Image Source: Thinkstock
yasminsdad yasminsdad 4 years
*debunking* sorry! 2. I thought that 'burning' sensation was caused by a positive Hydrogen ion (H+) concentration leading to a low pH environment and that your bodies way of REDUCING that Hydrogen ion concentration was to create lactic acid!!! ie Lactic acid (whilst coincidental with acidosis) is NOT the cause of the burning sensation but a result of your body trying to reduce the burning sensation! ie lactic acid is a symptom, not a cause! It may seem pedantic but my point is (ironically) THIS is how myths are formed! Well meaning people like yourself take recieved wisdom and perpetuate it without checking it out first! (its easy to do when it seems plausable, lactic acid is an acid right? and acid burns right?) 3. " similarly, there's no way to make muscles leaner, since they are already fat-free" Well. I know what you mean, but its not true is it? Ever eaten or seen a steak? Muscles contain two types of fat IntraMyoCellular Lipids (IMCL) fat contained within the muscle cell itself and ExtraMyoCellular Lipids (EMCL) fat inbetween the muscle fibres. IMCL levels are closely (negatively) correlated with insulin resistance and obesity so high IMCL levels are a good indicator of a poor, high GI diet. Interestingly in what is known as 'the athletes paradox' high IMCL levels in (healthy low GI diet, healthy insulin function) endurance athletes are the bodies adaptive response to extended anaerobic endurance training, as the body uses IMCL as an important fuel source during longer bouts of exercise. EMCL goes up with subcutaneous fat as well. So. Again. I know what you mean. But IF you propose to debunk myths I feel it is important to do your homework and be pedantic! Muscle DOES contain fat both in the cells and around the cells, the levels of which are a goid indicator, in conjunction with other lifestyle factors of overal fitness. Thanks for watching. Be happy. Stay healthy.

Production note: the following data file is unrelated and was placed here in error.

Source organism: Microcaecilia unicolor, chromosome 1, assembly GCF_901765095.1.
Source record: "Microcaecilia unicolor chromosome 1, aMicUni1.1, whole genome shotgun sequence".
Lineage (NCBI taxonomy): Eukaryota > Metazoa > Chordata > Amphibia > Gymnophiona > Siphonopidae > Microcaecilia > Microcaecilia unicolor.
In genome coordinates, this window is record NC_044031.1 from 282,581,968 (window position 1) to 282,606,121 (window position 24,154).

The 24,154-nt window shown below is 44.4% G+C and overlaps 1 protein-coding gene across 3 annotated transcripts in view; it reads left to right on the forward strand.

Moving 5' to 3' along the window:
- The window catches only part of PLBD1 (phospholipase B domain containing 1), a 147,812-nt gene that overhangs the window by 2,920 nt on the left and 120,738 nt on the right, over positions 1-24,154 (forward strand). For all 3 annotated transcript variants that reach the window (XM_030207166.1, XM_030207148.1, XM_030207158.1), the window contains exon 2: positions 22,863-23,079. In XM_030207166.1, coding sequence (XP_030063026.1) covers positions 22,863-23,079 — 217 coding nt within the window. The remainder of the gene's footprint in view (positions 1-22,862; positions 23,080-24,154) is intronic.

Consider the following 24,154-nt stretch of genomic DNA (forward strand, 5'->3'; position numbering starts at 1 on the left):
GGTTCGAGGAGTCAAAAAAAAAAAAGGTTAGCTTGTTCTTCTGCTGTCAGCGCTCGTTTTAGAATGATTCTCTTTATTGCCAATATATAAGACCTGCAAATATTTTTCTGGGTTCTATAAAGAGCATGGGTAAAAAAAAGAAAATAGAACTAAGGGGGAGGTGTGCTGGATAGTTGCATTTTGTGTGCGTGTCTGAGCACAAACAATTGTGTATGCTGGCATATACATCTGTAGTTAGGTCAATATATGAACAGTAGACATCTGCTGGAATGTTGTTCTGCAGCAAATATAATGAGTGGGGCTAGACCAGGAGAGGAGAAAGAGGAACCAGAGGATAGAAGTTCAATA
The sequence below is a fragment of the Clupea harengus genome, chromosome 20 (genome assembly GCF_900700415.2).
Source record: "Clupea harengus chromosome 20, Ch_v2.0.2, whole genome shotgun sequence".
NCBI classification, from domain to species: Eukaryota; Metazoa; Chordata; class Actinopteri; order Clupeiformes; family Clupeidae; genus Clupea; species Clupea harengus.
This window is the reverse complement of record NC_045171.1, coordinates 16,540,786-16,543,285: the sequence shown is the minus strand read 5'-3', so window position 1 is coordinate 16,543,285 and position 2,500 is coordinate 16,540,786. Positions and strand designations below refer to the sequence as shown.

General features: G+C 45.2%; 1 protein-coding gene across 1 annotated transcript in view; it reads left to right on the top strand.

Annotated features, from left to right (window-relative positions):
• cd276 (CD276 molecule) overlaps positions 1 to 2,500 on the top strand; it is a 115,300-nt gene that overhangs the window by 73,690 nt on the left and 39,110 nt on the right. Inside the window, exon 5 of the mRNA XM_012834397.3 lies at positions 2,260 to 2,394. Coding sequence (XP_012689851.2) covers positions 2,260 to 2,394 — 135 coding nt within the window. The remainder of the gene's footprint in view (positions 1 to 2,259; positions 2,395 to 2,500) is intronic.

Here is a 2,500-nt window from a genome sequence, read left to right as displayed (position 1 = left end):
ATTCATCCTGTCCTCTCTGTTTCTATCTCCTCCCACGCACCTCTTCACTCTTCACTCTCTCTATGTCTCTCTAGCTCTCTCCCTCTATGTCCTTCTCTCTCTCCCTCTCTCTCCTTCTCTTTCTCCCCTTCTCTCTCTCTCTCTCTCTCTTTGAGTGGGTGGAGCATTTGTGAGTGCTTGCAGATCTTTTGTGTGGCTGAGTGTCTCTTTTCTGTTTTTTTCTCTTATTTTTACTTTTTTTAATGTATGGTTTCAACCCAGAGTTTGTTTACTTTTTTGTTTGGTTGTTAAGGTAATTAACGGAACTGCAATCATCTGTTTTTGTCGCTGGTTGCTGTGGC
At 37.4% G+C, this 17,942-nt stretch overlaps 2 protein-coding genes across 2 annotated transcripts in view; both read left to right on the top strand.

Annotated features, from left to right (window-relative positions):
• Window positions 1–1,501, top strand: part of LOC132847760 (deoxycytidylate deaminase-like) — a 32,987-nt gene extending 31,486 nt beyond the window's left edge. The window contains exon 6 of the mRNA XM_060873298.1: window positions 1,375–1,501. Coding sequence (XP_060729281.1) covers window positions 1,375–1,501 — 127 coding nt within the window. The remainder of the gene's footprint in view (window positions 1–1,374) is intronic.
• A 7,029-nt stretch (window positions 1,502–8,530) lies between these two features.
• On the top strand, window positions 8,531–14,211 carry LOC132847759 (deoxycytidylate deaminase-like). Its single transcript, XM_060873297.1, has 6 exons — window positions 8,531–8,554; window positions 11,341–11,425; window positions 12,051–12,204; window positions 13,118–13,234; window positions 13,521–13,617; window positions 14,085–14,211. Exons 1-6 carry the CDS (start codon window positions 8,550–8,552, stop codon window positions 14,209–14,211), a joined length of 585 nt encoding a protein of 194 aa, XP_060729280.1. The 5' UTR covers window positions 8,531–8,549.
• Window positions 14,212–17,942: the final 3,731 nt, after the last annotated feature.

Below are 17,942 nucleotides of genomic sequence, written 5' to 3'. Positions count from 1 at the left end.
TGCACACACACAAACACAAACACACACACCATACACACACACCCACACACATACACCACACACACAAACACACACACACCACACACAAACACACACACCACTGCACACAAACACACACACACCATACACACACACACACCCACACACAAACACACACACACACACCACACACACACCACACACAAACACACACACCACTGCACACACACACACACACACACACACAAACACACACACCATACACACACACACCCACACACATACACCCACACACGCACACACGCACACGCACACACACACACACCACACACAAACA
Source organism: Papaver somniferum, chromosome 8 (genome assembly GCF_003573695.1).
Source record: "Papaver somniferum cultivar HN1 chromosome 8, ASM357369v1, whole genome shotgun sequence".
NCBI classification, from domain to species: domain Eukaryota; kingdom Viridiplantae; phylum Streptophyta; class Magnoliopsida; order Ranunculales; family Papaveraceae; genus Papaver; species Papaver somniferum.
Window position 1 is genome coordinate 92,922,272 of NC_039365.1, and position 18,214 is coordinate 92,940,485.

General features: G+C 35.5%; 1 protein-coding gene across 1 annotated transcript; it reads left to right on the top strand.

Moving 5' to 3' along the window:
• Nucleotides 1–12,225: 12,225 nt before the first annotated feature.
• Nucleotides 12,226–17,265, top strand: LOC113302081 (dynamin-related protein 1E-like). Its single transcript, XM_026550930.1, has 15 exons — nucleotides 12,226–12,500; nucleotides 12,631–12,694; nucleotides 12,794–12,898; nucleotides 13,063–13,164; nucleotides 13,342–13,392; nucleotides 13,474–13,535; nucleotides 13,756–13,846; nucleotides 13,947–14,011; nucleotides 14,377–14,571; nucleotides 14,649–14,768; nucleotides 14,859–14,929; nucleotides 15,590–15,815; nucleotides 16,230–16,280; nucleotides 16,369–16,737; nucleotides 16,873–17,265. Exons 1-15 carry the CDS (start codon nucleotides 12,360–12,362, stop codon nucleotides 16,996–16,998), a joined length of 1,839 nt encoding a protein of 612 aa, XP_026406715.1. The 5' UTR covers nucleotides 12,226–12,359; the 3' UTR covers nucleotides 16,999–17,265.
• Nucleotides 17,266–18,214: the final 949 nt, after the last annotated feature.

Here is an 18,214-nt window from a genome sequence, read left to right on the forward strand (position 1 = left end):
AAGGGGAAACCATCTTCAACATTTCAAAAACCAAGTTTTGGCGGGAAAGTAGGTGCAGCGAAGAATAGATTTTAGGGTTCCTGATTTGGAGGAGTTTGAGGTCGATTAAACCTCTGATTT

yasminsdad yasminsdad 4 years
If you are going to write an article supposedly debuking myths then I suggest it would be wise not to replace them with alternate myths.
PriceSteps PriceSteps 4 years
I usually warm up with a brisk walk to the starting point of my run, but I didn't know that stretching before a work-out can be a "waste of time"!
Lopbandet Lopbandet 4 years
This is a great article. I believe in all these myths before but not anymore. :-D Thanks for sharing. I will continue my work out even if my muscles are painful.
Mindy1986 Mindy1986 5 years
You guys did a poor job explain the muscle turns to fat myth. You are right that muscle can not literally turn to fat, but you need to explain to people that people gain weight quick if they stop working out because they are no longer burning hundreds of extra calories a day but are still eating the same amount of food.
couwy couwy 5 years
The first myth is one reason why I dislike Tracy Anderson. She keeps perpetuating it as the truth.